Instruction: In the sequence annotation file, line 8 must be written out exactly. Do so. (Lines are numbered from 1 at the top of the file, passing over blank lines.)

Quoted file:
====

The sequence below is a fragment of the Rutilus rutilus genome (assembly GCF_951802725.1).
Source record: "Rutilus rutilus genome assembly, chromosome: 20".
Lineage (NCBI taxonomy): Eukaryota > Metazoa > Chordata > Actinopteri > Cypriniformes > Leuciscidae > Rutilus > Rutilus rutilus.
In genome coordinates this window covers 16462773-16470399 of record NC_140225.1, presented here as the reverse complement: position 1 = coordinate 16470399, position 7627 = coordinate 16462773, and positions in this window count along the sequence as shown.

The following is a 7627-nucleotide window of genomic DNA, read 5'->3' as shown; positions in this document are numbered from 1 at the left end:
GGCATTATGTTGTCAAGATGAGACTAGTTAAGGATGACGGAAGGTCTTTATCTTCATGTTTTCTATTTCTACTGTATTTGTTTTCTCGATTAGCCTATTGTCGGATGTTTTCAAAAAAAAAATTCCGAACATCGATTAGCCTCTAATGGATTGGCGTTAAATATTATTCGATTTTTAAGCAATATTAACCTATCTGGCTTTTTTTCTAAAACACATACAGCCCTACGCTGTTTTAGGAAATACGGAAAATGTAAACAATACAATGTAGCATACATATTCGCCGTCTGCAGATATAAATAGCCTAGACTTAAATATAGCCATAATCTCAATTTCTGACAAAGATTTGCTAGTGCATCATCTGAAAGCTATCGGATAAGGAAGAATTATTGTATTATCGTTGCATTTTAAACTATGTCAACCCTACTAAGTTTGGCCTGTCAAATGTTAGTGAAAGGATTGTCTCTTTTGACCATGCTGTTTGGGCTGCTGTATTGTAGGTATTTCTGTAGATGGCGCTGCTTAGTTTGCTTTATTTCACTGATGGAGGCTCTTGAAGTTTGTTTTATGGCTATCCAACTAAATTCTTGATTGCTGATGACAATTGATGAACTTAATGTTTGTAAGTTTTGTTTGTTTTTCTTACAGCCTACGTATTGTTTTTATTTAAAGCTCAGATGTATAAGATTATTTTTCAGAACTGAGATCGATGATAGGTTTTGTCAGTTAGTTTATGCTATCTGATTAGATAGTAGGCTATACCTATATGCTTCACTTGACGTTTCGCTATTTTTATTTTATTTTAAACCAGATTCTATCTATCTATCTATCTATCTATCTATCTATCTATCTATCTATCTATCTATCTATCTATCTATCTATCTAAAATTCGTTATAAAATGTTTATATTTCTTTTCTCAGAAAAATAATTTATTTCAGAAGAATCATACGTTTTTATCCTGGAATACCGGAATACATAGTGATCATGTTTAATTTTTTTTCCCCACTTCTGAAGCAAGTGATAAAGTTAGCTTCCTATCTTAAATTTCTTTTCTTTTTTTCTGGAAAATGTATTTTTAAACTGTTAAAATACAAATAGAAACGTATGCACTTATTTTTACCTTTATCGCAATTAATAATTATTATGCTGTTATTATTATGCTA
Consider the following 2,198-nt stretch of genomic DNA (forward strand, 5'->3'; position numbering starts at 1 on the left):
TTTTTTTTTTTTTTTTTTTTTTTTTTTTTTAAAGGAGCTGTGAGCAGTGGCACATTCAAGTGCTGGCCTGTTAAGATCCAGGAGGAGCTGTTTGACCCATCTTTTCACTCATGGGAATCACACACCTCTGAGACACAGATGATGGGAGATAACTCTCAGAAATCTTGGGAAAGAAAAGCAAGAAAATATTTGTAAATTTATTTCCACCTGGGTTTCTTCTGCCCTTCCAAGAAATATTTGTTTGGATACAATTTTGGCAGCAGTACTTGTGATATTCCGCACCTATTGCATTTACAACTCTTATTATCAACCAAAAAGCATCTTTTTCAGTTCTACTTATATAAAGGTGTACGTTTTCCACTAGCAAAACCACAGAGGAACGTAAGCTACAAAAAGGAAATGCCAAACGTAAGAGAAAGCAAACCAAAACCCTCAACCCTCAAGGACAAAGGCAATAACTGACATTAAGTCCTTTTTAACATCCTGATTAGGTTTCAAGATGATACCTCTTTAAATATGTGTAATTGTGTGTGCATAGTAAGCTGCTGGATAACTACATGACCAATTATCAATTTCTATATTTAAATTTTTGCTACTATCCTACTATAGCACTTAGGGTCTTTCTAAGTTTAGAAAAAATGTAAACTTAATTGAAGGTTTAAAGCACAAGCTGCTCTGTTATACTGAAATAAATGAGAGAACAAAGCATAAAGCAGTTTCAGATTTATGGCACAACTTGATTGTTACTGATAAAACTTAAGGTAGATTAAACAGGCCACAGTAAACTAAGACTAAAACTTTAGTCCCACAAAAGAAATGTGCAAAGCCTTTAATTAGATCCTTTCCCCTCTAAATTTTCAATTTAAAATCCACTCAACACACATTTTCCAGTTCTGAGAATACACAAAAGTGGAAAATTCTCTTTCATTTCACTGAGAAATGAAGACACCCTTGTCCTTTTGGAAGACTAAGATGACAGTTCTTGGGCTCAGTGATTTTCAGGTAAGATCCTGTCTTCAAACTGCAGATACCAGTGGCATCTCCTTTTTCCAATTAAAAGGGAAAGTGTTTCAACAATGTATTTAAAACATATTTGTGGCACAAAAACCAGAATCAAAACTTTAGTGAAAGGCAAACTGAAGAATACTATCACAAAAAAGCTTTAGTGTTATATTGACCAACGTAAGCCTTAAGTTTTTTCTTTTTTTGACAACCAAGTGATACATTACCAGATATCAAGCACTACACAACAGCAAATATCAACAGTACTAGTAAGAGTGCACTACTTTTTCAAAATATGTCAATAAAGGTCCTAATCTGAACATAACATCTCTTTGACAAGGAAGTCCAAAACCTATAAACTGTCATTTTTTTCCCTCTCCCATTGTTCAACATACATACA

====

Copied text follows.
TTTTTTTTTTTTTTTTTTTTTTTTTTTTTTAAAGGAGCTGTGAGCAGTGGCACATTCAAGTGCTGGCCTGTTAAGATCCAGGAGGAGCTGTTTGACCCATCTTTTCACTCATGGGAATCACACACCTCTGAGACACAGATGATGGGAGATAACTCTCAGAAATCTTGGGAAAGAAAAGCAAGAAAATATTTGTAAATTTATTTCCACCTGGGTTTCTTCTGCCCTTCCAAGAAATATTTGTTTGGATACAATTTTGGCAGCAGTACTTGTGATATTCCGCACCTATTGCATTTACAACTCTTATTATCAACCAAAAAGCATCTTTTTCAGTTCTACTTATATAAAGGTGTACGTTTTCCACTAGCAAAACCACAGAGGAACGTAAGCTACAAAAAGGAAATGCCAAACGTAAGAGAAAGCAAACCAAAACCCTCAACCCTCAAGGACAAAGGCAATAACTGACATTAAGTCCTTTTTAACATCCTGATTAGGTTTCAAGATGATACCTCTTTAAATATGTGTAATTGTGTGTGCATAGTAAGCTGCTGGATAACTACATGACCAATTATCAATTTCTATATTTAAATTTTTGCTACTATCCTACTATAGCACTTAGGGTCTTTCTAAGTTTAGAAAAAATGTAAACTTAATTGAAGGTTTAAAGCACAAGCTGCTCTGTTATACTGAAATAAATGAGAGAACAAAGCATAAAGCAGTTTCAGATTTATGGCACAACTTGATTGTTACTGATAAAACTTAAGGTAGATTAAACAGGCCACAGTAAACTAAGACTAAAACTTTAGTCCCACAAAAGAAATGTGCAAAGCCTTTAATTAGATCCTTTCCCCTCTAAATTTTCAATTTAAAATCCACTCAACACACATTTTCCAGTTCTGAGAATACACAAAAGTGGAAAATTCTCTTTCATTTCACTGAGAAATGAAGACACCCTTGTCCTTTTGGAAGACTAAGATGACAGTTCTTGGGCTCAGTGATTTTCAGGTAAGATCCTGTCTTCAAACTGCAGATACCAGTGGCATCTCCTTTTTCCAATTAAAAGGGAAAGTGTTTCAACAATGTATTTAAAACATATTTGTGGCACAAAAACCAGAATCAAAACTTTAGTGAAAGGCAAACTGAAGAATACTATCACAAAAAAGCTTTAGTGTTATATTGACCAACGTAAGCCTTAAGTTTTTTCTTTTTTTGACAACCAAGTGATACATTACCAGATATCAAGCACTACACAACAGCAAATATCAACAGTACTAGTAAGAGTGCACTACTTTTTCAAAATATGTCAATAAAGGTCCTAATCTGAACATAACATCTCTTTGACAAGGAAGTCCAAAACCTATAAACTGTCATTTTTTTCCCTCTCCCATTGTTCAACATACATACA